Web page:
A code repository is a history, and having a history never hurts. I've goofed things up in a bash shell script ~/bin directory, and having revision control bailed me out. Think of it also as a different kind of source code backup, as long as the repository is being backed up. I've restored our town's tax collection software from CVS, when migrating to a new Linux platform, and everything built after the checking out of the repository.
I would use the same software you use at work, or something more modern, like git.
I agree with Tim, yes, you should use some version control system. But I would use something simple where you don't need to setup a server. I use Git for all my projects, even if they are simple and small (at first…). To setup a Git repository all you need to do is
git init, so it's really easy. Of course, if you have not used Git up to now it might not be the right choice for you…
Yes for anything bigger than a small script. One of the benefits is being able to charge forward with a new design and strong refactoring of your code base without worrying that you will obliterate the original copy or that will be a large pain to merge your changes into the original code base if you determine that your changes are ready to be rolled in.
For single developers the question simplifies to "Should I take backups of the source code if I am the only one working on a project". You most likely want to.
The additional benefits pale in comparison with this, but you will most likely find some of them very useful anyway. The advantages just show up much later in the process.
The second most useful feature is the ability to build the bits shipping to customers in a clean room environment. This ensures that the build is reproduceable which is very important when you need to maintain them later.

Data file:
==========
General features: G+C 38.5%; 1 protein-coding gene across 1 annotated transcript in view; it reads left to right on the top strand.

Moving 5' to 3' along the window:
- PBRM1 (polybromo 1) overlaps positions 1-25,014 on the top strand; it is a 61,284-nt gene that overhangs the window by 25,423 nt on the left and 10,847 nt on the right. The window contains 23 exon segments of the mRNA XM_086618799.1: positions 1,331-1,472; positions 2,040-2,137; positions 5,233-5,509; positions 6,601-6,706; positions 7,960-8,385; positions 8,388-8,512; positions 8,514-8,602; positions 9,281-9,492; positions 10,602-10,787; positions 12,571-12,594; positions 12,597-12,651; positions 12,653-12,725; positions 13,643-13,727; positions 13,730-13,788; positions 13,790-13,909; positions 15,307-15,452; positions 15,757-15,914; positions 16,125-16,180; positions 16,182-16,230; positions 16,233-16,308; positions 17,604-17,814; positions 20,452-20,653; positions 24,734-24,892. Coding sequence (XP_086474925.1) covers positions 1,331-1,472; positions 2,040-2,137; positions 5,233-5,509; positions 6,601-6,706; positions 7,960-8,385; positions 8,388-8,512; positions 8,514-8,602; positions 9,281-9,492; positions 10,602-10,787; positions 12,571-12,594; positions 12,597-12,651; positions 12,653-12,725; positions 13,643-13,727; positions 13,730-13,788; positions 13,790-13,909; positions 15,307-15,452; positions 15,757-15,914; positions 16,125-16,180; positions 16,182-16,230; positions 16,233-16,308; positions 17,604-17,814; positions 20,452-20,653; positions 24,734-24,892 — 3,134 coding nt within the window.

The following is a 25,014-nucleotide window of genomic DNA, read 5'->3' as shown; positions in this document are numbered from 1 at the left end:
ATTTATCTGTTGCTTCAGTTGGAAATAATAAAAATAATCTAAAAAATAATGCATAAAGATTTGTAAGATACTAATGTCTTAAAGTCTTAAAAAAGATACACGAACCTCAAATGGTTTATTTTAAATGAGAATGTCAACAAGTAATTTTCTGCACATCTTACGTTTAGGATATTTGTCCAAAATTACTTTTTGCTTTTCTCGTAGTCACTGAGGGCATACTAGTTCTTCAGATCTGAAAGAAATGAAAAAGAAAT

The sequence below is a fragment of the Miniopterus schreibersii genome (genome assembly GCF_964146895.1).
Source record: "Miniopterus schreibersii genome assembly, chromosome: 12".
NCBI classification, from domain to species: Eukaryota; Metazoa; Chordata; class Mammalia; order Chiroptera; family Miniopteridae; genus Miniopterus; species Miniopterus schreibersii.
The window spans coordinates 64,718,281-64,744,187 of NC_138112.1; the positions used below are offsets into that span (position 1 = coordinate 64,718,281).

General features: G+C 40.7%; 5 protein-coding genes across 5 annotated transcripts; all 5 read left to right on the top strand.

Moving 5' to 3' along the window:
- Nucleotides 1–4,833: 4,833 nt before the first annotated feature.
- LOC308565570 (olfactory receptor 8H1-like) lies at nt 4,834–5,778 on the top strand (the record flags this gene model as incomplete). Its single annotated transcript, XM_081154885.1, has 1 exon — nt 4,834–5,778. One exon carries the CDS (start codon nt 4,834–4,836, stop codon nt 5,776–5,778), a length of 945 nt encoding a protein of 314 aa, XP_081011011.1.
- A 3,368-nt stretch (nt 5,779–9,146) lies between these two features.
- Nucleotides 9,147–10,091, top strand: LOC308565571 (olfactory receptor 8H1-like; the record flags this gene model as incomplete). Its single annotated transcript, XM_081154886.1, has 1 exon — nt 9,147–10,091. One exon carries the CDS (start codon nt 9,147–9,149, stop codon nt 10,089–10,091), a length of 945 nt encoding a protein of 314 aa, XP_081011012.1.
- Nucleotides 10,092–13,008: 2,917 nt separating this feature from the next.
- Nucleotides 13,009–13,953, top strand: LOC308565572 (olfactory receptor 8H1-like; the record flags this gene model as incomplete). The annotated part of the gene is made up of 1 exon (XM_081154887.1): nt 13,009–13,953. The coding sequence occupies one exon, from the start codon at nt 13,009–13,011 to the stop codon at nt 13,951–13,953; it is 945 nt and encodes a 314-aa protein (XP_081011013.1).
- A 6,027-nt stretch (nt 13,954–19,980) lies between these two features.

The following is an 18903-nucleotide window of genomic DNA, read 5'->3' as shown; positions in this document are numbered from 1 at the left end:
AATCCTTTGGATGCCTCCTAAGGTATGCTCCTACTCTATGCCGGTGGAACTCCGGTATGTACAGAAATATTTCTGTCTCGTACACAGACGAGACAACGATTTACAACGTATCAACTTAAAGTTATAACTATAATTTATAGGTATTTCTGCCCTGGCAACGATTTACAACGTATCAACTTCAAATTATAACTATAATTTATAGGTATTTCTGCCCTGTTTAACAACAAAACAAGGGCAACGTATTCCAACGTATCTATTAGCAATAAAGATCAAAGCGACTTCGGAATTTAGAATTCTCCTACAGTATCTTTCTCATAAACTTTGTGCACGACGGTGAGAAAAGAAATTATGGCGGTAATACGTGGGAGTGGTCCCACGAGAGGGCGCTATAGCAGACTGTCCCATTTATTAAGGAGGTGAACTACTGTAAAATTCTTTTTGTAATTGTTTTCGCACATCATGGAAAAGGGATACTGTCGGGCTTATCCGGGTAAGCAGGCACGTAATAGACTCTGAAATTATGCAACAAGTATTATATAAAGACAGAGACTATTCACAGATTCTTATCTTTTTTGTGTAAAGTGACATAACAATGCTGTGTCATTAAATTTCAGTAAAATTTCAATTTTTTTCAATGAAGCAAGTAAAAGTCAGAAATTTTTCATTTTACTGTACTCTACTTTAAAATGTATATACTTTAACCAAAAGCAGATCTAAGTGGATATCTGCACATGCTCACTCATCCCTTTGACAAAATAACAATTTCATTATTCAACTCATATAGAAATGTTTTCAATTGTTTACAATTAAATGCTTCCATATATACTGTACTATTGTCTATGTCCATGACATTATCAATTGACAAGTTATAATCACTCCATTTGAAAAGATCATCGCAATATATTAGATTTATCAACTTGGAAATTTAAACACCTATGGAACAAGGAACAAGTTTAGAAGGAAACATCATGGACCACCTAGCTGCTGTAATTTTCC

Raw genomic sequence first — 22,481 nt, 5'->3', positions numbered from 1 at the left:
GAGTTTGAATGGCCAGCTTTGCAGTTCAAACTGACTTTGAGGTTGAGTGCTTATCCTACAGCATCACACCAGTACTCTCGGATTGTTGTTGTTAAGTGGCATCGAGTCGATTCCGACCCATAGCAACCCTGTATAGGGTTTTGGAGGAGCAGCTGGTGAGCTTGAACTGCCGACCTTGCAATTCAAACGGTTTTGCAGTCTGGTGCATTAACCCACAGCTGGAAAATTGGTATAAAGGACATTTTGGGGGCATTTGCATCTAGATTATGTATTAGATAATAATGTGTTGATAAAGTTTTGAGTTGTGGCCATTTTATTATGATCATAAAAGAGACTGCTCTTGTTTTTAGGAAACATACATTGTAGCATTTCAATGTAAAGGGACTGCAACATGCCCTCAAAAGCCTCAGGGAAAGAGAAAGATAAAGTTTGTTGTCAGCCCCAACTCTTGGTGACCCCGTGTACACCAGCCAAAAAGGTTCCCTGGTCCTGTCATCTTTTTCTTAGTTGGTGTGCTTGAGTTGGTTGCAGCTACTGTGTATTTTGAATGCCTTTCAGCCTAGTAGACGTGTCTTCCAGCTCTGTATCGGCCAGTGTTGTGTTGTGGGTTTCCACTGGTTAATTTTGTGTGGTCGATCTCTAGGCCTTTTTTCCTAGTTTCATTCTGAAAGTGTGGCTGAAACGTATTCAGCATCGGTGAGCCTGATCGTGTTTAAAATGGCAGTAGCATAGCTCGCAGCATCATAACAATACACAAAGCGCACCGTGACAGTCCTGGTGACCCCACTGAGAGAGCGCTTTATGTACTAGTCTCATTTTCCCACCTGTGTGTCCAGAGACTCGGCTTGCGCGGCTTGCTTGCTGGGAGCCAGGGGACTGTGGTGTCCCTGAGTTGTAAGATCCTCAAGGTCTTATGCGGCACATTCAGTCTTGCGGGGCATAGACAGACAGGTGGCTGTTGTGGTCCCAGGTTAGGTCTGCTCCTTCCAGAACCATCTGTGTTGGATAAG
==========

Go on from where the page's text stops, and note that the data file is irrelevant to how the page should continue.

The benefits of having your code in a VCS are well documented. Regression/rollback testing, the ability to add people in the future, comment history of changes, etc.
But for very small "projects" that consists of only a few files or don't need versioned releases, you may be able to get away with absolutely bottom-of-the-barrel version control using RCS. RCS is the per-file Revision Control System that CVS was originally built on top of. If your goal is just get the benefits I noted above, then RCS will do, without requiring a centralized repository OR a steep learning curve.
I still use RCS to maintain a revision history of server configuration files, or individual shell scripts that don't have much use outside their particular areas. Once you start needing to package a number of files up together into a "release" version of something, you've outgrown RCS. But it still has its place.
I am in this boat. Not only do I use source control, I build all the software on a completely separate box.
This makes sure that all the source code created on my machine has actually been checked in to source control. Plus I have a another backup of everything.
The cost of another machine is around £300 in the UK, so IMO you can't justify not doing this!